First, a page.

Finding the temperature threshold for Young `Hass` Avocado Plant Leaves

Physiological Characterization of Young `Hass` Avocado Plant Leaves Following Exposure to High Temperatures and Low Light Intensity

September 23, 2021
Finding the temperature threshold for Young `Hass` Avocado Plant Leaves

 

The worldwide demand for avocados has resulted in the planting of millions of young plants each year. However, global warming, resulting in high temperatures, sensed as heat stress, may severely damage these new plantings. The objective of this study was to assess the risks of heat stress on young avocado plants. We aimed to characterize different physiological parameters of young `Hass` plant leaves following exposure to high temperatures under low light (LL) intensity and to pinpoint the temperature threshold for significant heat stress damage in these plants. To this end, young potted plants were subjected to different temperature gradients in a controlled-climate chamber. Heat stress treatments significantly reduced CO2 assimilation in plants subjected to 49oC and higher temperatures. Stomatal conductance to water vapour and substomatal internal CO2 concentration were less sensitive to the heat treatments. These results imply that the heat damage threshold for young avocado plants under LL conditions is between 49°C and 51°C, whereas at 53°C, severe and irreversible leaf damage occurs.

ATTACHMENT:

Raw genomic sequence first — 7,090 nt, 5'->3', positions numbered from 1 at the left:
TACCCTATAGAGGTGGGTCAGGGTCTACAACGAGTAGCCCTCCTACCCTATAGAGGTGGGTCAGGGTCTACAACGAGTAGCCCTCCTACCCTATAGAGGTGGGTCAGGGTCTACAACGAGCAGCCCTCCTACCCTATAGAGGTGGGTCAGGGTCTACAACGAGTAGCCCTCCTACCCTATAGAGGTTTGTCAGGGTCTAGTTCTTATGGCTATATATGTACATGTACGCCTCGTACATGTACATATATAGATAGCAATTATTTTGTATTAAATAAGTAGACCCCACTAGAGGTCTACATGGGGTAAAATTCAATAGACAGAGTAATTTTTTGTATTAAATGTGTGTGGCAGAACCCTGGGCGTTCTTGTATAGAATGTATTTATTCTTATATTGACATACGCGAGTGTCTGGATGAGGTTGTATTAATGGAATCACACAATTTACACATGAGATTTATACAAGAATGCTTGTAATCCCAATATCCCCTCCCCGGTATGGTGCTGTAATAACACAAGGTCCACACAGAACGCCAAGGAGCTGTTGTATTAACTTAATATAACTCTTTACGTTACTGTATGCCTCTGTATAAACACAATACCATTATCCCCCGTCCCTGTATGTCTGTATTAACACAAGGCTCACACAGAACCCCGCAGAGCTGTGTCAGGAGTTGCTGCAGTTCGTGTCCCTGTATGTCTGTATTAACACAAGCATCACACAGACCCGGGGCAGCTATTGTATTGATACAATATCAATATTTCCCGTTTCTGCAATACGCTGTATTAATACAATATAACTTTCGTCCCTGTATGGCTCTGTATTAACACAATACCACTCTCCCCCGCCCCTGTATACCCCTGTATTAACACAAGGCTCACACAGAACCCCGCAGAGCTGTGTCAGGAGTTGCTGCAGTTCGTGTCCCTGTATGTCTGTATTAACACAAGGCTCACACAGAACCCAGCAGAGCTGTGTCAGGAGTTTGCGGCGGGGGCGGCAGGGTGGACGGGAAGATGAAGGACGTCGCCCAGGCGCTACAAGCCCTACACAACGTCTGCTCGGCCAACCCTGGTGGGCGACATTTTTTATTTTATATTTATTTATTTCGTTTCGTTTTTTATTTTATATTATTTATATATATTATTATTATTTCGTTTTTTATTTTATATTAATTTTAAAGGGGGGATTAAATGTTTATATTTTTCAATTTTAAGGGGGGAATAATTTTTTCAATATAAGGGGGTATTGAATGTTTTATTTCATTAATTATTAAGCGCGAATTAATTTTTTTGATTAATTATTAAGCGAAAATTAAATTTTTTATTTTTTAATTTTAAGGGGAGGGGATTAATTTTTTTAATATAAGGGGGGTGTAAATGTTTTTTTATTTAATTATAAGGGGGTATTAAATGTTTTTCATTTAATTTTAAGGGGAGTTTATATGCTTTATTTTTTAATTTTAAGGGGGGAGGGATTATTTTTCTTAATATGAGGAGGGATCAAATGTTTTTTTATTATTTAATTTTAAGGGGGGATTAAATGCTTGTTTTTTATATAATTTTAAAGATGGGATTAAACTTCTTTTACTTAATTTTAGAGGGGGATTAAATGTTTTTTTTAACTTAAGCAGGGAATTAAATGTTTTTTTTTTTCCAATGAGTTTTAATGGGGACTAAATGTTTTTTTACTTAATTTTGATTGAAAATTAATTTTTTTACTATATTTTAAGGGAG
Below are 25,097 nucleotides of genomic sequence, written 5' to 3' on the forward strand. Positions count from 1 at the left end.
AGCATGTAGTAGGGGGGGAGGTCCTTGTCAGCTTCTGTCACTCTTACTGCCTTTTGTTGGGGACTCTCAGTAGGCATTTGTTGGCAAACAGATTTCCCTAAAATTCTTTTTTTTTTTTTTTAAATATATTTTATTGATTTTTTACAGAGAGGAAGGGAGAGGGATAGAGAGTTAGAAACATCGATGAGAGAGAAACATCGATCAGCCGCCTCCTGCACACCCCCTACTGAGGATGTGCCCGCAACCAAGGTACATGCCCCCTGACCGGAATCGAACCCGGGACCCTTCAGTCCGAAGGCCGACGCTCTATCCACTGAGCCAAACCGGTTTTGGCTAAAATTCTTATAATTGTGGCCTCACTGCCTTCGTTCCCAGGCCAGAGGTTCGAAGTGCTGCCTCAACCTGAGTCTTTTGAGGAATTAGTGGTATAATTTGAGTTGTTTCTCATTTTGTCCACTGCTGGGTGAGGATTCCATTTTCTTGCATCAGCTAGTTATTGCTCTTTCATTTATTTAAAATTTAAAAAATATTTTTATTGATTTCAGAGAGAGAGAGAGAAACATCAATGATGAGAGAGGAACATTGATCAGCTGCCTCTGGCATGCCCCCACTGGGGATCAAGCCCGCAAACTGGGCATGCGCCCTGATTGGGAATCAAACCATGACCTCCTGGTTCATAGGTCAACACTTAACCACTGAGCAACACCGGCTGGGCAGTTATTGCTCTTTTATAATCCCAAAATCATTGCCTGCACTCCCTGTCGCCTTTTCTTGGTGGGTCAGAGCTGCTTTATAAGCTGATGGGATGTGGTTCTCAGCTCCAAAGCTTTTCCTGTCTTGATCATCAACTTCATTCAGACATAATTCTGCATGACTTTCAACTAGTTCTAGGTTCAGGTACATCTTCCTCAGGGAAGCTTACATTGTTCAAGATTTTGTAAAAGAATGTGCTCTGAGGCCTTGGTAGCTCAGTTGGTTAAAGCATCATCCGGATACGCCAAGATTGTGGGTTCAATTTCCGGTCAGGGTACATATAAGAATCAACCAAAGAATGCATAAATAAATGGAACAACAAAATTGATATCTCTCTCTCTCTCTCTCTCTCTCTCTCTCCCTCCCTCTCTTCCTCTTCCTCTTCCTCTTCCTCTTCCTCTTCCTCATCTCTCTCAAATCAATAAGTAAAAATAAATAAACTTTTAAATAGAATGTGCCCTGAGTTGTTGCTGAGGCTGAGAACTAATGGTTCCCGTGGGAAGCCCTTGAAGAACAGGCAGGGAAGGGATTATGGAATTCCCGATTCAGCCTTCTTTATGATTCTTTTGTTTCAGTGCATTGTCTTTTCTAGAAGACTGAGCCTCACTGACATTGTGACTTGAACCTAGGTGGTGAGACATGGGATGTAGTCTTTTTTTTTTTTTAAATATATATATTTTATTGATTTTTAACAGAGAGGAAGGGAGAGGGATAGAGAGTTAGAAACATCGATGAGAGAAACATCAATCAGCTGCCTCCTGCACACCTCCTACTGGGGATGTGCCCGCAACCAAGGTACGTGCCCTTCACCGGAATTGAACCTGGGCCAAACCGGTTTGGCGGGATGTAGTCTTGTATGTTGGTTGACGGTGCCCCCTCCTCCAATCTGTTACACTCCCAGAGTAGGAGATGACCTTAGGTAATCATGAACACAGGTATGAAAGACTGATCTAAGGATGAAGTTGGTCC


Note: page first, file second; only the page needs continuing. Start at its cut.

Over the last decade, changing climate patterns have been associated with global warming. Plants may be severely damaged by very high temperatures, sensed as heat stress. Heat stress significantly affects plant developmental processes such as seed germination, vegetative growth and reproductive production. Moreover, heat stress may impair crucial physiological processes in the plant, namely photosynthesis and respiration rates, stomatal conductance and leaf water potential homeostasis. At high temperatures, net carbon assimilation may decline due to various processes such as increased photorespiration, increased mitochondrial respiration, inactivation of Rubisco and decreased activity of photosystem II. Stomatal conductance may be elevated or reduced, depending on the plant species and the heat stress conditions. Heat stress may also reduce the optimal quantum yield of photosystem II (Fv/Fm) ratio, which leads to significant reductions in photosynthesis.

 

Other direct effects of heat stress, such as increased fluidity of the thylakoid membranes, increased reactive oxygen species (ROS) production, inactivation of enzymes, loss of membrane integrity, inhibition of protein regulations and protein degradation may also lead to severe injuries to different plant tissues. Eventually, visible foliar damage may occur, depending on the duration and the timing of the exposure to the high temperatures. 

As heat stress may severely limit the productivity of various commercially important crops, global warming has potential calamitous impacts on global food security.